Attention Deficit Hyperactivity Disorder, differential diagnosis with blood oxygenation, beta/theta ratio, and attention measures
, Celestino Rodríguez
, Ángel López
, Marisol Cueli
, Luis Álvarez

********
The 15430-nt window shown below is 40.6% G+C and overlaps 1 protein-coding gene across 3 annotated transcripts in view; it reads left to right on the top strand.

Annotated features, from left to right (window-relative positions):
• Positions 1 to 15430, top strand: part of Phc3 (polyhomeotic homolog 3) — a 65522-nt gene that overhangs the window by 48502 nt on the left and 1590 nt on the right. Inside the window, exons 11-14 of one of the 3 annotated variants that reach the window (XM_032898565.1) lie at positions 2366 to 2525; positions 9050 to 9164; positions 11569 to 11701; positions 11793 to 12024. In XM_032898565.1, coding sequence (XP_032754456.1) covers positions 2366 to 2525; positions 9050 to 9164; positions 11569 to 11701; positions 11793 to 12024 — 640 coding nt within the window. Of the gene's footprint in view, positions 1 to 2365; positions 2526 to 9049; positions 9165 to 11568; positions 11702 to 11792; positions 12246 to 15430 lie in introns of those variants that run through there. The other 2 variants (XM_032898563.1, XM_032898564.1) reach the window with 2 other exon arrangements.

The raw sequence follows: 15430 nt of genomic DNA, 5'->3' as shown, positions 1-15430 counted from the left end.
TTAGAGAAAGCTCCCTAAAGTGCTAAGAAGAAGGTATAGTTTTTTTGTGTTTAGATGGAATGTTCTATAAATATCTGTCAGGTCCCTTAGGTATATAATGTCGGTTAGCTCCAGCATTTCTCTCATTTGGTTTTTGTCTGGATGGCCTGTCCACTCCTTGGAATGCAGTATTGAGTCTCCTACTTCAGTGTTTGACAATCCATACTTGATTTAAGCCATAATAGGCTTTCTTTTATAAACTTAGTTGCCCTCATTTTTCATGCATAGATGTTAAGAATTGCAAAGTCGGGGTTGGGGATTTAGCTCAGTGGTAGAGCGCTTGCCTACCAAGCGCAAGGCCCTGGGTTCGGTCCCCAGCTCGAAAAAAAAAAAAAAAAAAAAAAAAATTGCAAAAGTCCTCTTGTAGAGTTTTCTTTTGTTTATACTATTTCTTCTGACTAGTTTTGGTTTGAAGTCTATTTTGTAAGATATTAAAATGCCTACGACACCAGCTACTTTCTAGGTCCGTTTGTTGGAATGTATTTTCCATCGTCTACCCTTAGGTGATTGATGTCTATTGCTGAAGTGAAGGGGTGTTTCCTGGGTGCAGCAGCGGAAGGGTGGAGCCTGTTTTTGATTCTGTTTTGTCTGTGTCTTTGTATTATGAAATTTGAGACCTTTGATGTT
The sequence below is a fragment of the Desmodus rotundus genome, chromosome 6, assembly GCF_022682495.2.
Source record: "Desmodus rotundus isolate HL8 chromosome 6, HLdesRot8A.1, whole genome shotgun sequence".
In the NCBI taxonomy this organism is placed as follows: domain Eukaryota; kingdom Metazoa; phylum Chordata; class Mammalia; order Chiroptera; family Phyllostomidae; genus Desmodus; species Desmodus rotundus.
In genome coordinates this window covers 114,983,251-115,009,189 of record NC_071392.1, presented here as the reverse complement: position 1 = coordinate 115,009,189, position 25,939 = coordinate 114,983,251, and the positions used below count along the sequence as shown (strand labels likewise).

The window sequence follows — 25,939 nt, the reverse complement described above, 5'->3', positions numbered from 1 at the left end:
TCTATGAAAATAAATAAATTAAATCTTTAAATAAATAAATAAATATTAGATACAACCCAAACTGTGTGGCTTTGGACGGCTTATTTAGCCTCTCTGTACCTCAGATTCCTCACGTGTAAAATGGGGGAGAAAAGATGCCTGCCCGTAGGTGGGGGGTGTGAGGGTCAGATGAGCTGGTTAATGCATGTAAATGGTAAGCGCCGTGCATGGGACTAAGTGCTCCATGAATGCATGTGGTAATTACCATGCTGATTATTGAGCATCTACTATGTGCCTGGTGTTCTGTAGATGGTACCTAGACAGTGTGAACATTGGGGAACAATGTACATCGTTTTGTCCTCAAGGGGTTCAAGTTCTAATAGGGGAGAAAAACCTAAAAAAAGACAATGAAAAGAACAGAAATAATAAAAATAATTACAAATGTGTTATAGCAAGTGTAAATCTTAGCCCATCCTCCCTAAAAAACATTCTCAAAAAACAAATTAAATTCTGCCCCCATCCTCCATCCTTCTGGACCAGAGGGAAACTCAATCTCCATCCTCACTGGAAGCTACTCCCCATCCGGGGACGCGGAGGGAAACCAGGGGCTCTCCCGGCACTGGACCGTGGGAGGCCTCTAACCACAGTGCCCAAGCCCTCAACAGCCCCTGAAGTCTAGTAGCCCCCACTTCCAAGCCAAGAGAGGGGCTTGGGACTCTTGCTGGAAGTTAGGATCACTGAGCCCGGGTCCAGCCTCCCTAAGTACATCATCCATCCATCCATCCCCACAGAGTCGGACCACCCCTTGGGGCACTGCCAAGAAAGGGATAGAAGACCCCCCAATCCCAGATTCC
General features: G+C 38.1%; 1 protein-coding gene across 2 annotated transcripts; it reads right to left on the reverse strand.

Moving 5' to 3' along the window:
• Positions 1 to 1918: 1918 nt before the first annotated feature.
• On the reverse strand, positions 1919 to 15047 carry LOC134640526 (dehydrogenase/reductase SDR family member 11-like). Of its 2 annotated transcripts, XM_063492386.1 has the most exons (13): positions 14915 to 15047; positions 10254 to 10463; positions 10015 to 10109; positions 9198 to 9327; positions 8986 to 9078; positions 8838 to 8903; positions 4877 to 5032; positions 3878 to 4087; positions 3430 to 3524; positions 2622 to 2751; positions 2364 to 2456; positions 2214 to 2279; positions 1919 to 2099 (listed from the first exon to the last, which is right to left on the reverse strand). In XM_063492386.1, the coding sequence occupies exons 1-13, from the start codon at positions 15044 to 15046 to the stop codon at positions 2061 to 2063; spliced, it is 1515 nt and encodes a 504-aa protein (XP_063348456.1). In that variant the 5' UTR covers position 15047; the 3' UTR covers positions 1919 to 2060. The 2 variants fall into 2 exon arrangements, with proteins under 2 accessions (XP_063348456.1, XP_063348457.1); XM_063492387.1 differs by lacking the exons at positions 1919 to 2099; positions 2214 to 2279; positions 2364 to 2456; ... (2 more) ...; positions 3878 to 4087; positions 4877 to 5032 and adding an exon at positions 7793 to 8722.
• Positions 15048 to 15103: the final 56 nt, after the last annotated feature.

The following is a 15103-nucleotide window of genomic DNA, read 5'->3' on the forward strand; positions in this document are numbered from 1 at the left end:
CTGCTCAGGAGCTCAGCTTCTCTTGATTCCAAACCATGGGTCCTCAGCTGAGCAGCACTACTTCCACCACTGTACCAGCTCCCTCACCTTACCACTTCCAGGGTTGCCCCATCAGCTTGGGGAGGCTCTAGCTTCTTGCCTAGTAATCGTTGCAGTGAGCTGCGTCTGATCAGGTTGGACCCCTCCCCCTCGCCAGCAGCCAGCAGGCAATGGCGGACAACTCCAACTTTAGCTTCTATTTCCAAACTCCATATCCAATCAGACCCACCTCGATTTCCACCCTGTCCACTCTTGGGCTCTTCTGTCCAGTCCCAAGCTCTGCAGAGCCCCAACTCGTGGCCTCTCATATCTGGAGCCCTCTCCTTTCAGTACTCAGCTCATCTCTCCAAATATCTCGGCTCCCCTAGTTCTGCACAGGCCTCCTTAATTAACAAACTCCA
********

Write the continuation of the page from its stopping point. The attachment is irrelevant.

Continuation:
Attention Deficit Hyperactivity Disorder (ADHD) is one of the disorders causing the greatest impact, conditioning academic learning, quality of concentration, and capacity for self-regulation and control. The Diagnostic and Statistical Manual of Mental Disorders-IV (DSM-IV-TR) establishes the most commonly accepted criteria for diagnosis (Inattentive: ADHD-I, Hyperactive/impulsive: ADHD-HI, and Combined: ADHD-C), but currently, diverse studies disagree about whether to address it as a continuum with different degrees of intensity (subtype structure) or as specific disorders (counterposed profiles). Prior research has tested the hypothesis of differential categories with performance measures and cortical activation. The goal proposed herein is to confirm these results, incorporating a new measure, near-infrared hemoencefalography (nir-HEG), in order to control cortical activation through levels of blood oxygenation. For this purpose, we used a sample of 205 children between 8 and 13 years (105 control group, 28 with ADHD-I, 35 with ADHD-HI, and 37 with ADHD-C), administering a continuous performance test (TOVA), quantified electroencephalogram (Q-EEG), and nir-HEG. Results reflect the counterposed profiles hypothesis instead of the degrees of intensity, although the latter is more habitual and generalized.